Thomas Pornin, one of the most distinguished members of our community has reached 100k rep, a terrific milestone!
A complete list of his contributions to the site is probably way too long to fit into a single post, so here are some of the more notable ones.
An incredible answer speculating about what the CRIME attack against SSL is about as well as methods to go about fixing it before details of the attack officially released. An amazing answer that got him 344 upvotes (so far).
He wrote not one, but two answers to the canonical question on SSL. I know that instead of Wikipedia, I now refer to that answer if I want to refresh my memory of SSL. An incredible feat indeed.
He also wrote the canonical answer about password hashing, going into great details about the theory behind a good password hashing algorithm as well as comparisons between the commonly recommended password hashing algorithms.
He wrote a complementary answer for what I would consider to be our canonical question on DEP and ASLR. An excellent answer going into plenty of details about the two techniques.
His 100k accomplishment is made even more remarkable when you take into account his alter ego, Small Bear. As the #3 ranked user in reputation, the combined reputation of Big Bear and Small Bear surpasses the combined reputation next three highest ranked users, D.W., Polynomial and Rory Alsop.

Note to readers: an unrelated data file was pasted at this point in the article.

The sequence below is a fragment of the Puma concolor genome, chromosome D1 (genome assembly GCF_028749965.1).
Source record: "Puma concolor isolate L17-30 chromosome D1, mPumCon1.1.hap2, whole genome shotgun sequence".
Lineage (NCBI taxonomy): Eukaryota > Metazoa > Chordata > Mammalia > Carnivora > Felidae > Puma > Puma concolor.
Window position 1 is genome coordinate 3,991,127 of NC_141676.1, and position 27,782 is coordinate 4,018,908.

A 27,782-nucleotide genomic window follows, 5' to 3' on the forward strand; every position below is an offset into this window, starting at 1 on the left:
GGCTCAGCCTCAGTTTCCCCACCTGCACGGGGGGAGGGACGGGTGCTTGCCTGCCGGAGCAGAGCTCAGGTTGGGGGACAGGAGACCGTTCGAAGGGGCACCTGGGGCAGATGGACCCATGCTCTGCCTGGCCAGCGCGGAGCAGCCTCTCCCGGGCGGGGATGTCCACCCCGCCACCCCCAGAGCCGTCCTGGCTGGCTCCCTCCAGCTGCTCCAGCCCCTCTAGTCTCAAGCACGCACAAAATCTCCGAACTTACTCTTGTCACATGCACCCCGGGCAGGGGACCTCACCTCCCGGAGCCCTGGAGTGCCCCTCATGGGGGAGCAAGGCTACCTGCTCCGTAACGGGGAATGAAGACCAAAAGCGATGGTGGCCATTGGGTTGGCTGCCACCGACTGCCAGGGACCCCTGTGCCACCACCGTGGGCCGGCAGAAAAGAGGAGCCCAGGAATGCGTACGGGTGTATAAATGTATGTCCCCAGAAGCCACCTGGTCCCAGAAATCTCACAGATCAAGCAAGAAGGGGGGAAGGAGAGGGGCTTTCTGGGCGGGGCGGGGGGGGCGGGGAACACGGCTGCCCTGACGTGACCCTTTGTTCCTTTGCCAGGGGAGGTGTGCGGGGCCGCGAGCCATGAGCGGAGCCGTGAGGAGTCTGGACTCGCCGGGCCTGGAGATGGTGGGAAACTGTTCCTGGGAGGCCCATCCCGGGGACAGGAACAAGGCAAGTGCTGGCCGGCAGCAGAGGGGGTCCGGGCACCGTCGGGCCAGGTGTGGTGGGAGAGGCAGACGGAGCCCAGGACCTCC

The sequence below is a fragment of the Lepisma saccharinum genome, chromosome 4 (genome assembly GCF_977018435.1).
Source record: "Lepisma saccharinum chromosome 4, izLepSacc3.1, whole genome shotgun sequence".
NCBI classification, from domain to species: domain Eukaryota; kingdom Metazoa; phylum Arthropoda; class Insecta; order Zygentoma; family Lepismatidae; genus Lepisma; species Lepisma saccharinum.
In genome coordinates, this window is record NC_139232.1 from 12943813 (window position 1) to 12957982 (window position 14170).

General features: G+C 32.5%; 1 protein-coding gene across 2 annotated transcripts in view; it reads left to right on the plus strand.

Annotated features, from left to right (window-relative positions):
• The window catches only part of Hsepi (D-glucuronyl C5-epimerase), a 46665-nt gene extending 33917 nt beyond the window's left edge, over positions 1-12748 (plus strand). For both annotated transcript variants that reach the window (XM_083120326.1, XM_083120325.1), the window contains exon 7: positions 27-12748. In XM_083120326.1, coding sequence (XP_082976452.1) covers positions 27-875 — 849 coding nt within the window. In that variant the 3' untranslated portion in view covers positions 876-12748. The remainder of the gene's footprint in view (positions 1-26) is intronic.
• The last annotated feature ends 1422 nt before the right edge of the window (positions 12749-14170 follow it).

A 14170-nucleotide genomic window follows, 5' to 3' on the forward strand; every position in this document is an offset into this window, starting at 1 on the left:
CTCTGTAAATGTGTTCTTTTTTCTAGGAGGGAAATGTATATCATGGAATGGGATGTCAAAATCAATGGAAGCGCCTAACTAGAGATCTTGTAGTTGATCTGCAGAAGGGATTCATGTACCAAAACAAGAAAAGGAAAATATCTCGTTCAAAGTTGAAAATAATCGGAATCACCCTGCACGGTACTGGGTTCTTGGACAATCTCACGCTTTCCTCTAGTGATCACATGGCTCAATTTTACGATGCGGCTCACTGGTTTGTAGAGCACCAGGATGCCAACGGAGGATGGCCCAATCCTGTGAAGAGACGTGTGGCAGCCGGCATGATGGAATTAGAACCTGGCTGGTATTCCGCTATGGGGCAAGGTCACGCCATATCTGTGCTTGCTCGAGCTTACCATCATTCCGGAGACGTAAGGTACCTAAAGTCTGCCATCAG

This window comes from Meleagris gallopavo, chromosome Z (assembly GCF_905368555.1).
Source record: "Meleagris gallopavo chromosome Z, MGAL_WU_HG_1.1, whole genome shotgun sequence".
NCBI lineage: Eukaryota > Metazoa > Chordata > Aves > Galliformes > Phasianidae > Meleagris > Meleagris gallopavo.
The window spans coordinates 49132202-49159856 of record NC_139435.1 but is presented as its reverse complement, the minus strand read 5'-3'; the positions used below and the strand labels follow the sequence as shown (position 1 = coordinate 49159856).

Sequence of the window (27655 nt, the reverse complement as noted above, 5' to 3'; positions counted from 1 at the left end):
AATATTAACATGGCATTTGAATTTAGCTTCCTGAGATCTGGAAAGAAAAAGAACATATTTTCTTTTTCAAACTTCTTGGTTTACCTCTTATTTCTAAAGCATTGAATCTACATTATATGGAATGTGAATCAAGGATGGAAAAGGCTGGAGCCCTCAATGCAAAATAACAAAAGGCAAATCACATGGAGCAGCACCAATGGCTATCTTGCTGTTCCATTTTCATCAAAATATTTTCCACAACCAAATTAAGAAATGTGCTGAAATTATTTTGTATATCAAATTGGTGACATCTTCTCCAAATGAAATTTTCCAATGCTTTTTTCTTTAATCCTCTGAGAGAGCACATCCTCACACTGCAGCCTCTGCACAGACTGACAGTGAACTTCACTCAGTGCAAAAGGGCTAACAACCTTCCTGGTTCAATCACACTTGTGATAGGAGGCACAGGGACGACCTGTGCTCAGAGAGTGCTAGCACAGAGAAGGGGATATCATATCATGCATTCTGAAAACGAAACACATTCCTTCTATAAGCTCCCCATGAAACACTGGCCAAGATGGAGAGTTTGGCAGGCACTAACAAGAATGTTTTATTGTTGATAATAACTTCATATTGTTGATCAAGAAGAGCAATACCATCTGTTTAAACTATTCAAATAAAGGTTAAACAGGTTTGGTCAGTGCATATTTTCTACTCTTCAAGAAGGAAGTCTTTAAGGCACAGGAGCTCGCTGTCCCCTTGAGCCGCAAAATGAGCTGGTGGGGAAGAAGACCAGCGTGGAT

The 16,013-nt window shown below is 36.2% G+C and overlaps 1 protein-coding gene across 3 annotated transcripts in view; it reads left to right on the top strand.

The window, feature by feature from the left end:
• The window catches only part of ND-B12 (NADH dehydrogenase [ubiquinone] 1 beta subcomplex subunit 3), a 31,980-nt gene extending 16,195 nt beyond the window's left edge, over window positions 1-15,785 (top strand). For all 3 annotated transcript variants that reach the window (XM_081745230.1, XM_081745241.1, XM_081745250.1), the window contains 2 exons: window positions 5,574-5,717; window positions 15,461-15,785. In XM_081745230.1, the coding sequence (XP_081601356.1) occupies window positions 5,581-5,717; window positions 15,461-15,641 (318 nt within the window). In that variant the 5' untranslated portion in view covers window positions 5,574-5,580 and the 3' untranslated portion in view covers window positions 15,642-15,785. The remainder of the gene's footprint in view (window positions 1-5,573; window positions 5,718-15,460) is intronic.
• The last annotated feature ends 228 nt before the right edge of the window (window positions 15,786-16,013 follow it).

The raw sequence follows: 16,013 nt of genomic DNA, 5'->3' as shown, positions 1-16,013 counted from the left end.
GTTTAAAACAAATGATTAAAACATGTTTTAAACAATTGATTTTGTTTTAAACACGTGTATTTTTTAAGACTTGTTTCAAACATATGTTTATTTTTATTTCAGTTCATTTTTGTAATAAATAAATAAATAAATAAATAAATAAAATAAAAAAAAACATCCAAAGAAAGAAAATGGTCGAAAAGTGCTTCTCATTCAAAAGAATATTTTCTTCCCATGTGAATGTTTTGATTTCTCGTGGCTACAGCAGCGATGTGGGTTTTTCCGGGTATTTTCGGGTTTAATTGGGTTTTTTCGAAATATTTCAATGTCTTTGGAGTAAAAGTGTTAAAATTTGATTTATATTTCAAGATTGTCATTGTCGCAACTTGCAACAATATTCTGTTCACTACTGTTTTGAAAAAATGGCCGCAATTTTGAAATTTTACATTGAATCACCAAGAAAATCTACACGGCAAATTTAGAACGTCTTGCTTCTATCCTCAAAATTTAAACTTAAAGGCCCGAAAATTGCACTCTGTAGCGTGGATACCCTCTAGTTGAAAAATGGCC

A quote from one of my favorite answers by Small Bear.
Take five chimpanzees. Put them in a big cage. Suspend some bananas from the roof of the cage. Provide the chimpanzees with a stepladder. BUT also add a proximity detector to the bananas, so that when a chimp goes near the banana, water hoses are triggered and the whole cage is thoroughly soaked.
Soon, the chimps learn that the bananas and the stepladder are best ignored.
Now, remove one chimp, and replace it with a fresh one. That chimp knows nothing of the hoses. He sees the banana, notices the stepladder, and because he is a smart primate, he envisions himself stepping on the stepladder to reach the bananas. He then deftly grabs the stepladder... and the four other chimps spring on him and beat him squarely. He soon learns to ignore the stepladder.
Then, remove another chimp and replace it with a fresh one. The scenario occurs again; when he grabs the stepladder, he gets mauled by the four other chimps -- yes, including the previous "fresh" chimp. He has integrated the notion of "thou shallt not touch the stepladder".
Iterate. After some operations, you have five chimps who are ready to punch any chimp who would dare touch the stepladder -- and none of them knows why.
Thank you Thomas Pornin for answering many of our questions in great detail, usually accompanied by an appropriate amount of snark!